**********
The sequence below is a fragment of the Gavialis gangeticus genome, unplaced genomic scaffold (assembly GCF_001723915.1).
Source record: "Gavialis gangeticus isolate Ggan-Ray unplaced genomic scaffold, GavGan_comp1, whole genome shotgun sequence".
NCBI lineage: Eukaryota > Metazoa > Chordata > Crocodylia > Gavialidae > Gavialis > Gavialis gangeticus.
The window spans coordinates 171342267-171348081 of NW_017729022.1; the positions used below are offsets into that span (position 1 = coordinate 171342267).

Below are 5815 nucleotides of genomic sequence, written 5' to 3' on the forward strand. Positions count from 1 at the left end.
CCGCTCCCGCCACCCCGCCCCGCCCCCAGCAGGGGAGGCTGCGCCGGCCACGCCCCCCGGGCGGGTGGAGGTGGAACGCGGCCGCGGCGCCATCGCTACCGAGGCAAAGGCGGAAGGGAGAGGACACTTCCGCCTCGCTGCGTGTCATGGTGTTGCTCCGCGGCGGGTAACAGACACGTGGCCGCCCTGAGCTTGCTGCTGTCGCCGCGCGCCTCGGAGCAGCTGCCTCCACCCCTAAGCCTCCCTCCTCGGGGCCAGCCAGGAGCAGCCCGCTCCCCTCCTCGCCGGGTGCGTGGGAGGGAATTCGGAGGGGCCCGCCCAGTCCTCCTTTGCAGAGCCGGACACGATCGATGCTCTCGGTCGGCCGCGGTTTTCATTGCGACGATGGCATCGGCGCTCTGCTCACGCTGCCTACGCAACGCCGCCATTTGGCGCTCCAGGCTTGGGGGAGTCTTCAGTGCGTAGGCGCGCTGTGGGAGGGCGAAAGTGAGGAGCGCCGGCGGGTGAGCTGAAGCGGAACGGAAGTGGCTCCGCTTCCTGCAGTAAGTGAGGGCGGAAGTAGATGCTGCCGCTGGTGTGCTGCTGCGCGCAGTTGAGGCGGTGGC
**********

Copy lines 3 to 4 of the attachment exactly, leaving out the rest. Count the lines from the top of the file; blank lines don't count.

NCBI lineage: Eukaryota > Metazoa > Chordata > Crocodylia > Gavialidae > Gavialis > Gavialis gangeticus.
The window spans coordinates 171342267-171348081 of NW_017729022.1; the positions used below are offsets into that span (position 1 = coordinate 171342267).